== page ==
In the dock under Mr Francis’s gimlet gaze the brave pirates crumbled, dissolving into tears.  The magistrate discharged eight-year-old James Johnson, the son of a Wandsworth costermonger, as there was no evidence that he had taken part in the robbery.  The remaining lads sobbed loudly when after a stern telling-off each was sentenced to six strokes of the birch cane.  They sobbed even more loudly when each was taken from the dock to a nearby room to receive his six of the best.  The cries of pain were clearly heard in the courtroom.

Press reactions to this story varied.  Some accounts were humorous, and made much of the pirate sobriquet—there was even some sympathy for them, for they were only children.  Others, though, bemoaned their juvenile delinquency, and looked for something to blame for what was seen as yet another example in a tide of youthful bad behaviour.

CHEAP AND NASTY
Nor did they have far to look, for a few days after the Budd and Sweet incident another member of the gang, twelve-year-old George Allen, was charged with leading an attack on a thirteen-year-old boy, Henry Goult, who was  playing in a field near the Wandle when he was suddenly pelted with stones and bricks.  Commenting on the case the Bristol Times and Mirror of the 14th of August 1896 stated that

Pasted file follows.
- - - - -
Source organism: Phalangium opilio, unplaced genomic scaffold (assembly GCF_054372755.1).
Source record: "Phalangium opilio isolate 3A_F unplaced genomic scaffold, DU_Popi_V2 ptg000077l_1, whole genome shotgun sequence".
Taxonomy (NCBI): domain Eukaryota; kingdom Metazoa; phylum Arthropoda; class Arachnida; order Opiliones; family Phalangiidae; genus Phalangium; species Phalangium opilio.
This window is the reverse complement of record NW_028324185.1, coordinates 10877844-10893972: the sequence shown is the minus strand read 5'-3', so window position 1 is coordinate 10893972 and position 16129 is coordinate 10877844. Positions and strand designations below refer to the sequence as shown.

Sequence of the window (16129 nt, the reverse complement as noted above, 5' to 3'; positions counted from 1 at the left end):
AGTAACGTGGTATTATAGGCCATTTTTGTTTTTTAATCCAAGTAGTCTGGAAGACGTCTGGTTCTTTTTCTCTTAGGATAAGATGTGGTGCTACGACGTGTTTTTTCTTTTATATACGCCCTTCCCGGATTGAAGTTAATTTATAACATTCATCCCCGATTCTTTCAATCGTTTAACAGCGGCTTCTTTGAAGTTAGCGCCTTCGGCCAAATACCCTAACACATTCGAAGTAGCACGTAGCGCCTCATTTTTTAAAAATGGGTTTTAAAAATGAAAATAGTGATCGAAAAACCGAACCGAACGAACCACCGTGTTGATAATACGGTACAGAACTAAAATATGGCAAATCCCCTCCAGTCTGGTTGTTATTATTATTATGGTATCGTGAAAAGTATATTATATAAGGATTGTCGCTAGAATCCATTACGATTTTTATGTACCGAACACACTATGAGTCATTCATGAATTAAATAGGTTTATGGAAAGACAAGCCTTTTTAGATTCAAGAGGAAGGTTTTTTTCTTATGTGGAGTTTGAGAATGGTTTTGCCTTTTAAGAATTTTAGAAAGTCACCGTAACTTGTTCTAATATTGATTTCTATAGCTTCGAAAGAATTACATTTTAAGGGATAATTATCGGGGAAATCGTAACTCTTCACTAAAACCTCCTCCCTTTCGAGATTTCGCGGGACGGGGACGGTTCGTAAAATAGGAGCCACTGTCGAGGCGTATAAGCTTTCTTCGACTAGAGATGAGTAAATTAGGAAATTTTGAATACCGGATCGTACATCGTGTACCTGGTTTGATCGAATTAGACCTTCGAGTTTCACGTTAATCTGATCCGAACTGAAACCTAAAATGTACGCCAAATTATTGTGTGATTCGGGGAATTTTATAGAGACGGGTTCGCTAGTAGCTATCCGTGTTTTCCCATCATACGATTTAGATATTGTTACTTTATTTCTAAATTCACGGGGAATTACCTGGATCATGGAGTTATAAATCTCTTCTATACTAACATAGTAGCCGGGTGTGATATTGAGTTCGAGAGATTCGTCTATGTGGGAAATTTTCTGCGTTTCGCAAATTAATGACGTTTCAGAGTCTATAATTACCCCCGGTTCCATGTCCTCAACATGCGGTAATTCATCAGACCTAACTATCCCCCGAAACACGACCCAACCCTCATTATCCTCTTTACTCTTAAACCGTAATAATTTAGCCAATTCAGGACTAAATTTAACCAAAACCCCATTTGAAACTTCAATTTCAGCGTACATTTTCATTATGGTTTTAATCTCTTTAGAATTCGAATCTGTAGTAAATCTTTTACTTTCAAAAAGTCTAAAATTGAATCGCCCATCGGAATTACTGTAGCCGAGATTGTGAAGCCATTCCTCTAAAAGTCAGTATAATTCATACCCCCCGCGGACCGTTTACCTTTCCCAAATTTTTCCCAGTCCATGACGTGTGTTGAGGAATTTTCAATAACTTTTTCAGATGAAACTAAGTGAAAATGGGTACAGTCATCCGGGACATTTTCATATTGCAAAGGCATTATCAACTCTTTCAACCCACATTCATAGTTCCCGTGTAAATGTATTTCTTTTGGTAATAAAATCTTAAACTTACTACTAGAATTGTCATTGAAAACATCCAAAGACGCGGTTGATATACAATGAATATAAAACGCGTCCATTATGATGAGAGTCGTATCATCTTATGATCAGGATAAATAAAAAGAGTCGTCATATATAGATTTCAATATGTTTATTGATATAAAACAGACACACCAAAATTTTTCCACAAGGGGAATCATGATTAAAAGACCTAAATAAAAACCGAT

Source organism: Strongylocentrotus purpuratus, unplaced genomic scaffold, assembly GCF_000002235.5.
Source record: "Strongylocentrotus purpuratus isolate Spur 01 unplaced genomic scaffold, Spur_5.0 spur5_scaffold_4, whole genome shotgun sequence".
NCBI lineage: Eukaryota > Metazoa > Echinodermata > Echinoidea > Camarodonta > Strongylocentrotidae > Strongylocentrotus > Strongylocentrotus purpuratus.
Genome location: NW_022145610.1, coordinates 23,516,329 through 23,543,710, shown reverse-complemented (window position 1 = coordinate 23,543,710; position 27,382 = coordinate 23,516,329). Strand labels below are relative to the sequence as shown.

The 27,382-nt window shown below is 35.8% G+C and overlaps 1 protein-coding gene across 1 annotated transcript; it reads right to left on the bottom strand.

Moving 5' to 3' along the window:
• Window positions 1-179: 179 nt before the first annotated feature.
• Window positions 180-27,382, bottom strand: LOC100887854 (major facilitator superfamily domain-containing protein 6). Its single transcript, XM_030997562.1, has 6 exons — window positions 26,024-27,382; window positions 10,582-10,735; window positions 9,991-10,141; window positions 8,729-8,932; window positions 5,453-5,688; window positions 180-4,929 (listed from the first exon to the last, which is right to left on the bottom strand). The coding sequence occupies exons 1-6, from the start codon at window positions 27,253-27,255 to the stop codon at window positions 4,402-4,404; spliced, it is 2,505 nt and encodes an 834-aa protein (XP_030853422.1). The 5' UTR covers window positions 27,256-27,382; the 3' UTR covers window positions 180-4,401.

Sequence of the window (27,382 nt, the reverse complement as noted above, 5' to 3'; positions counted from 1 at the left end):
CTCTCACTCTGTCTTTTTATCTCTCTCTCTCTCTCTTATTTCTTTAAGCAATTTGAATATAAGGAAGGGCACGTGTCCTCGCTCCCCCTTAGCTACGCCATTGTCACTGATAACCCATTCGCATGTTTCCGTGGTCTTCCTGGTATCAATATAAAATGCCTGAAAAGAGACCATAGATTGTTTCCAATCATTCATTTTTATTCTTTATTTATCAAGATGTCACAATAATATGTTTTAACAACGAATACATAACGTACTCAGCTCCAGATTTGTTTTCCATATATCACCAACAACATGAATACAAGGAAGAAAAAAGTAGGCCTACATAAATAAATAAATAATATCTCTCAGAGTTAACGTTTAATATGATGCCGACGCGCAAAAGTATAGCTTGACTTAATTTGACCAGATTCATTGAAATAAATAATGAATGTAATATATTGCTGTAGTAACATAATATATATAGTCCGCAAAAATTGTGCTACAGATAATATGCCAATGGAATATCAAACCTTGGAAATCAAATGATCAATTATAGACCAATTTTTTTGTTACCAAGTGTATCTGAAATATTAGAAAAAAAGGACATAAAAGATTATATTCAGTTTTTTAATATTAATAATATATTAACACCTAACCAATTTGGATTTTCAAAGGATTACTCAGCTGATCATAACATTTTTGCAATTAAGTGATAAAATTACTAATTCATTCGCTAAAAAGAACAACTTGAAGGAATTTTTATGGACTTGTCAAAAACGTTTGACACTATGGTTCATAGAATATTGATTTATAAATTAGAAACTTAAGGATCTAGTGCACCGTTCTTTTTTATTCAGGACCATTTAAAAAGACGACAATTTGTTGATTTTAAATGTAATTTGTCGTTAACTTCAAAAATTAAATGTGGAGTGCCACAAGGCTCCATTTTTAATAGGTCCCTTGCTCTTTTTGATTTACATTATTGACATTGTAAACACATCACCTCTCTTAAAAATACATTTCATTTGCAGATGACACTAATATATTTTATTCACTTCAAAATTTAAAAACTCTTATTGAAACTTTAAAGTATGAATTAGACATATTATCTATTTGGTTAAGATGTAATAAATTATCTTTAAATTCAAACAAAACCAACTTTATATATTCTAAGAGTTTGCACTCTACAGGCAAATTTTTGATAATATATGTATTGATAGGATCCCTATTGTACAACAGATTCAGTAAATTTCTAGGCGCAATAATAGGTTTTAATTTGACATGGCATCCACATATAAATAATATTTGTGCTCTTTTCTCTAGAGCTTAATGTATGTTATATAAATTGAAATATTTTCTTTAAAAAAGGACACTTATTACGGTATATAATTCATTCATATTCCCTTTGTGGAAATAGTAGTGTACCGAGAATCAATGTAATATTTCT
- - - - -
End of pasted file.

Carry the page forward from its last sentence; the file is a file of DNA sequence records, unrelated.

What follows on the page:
On the lookout.  Image in The Aldine “O’er Land and Sea” Library Captain “Freelance” Buccaneer! (1890) cover.

there can be no doubt in the mind of any impartial person that the literary horrors served up for the ill-trained child must be injurious.  Schoolboys of a better class may read such twaddle without being influenced by it.  Boys of an ignorant and vicious nature are, however, stimulated to evil actions by this cheap trash which is so general.

The outraged writer of this piece was of course referring to the “penny dreadfuls”, the cheap serial publications, aimed at youths, which contained exciting and blood-curdling stories of criminals, adventurers and daring-do.  (There was even one called Wild Will and the Pirates of the Thames, which is interesting in light of the particular activities of the Wandsworth gang.)  In more recent times we have seen the internet, video games, horror videos and rock music lyrics held responsible for all manner of misdemeanours and crimes committed by young folk.  Well, these were the  Victorian equivalent.

Contemporary newspapers blamed penny dreadfuls for a wide variety of crimes.  When thirteen-year-old Robert Coombes was put on trial in 1895 for stabbing his mother to death, his love of this reading matter was emphasised.  And in the previous year the Ipswich Journal had reported that at the trial of fifteen-year-old Harry Clarke, a shop assistant charged with attacking the manager of the Hadleigh Co-operative Stores with a mallet, his counsel argued that

pernicious literature was at the bottom of this crime.  The boy had been in the habit of reading what are known as penny dreadfuls, and, as not infrequently happened with young people, his mind became over-balanced by the stories.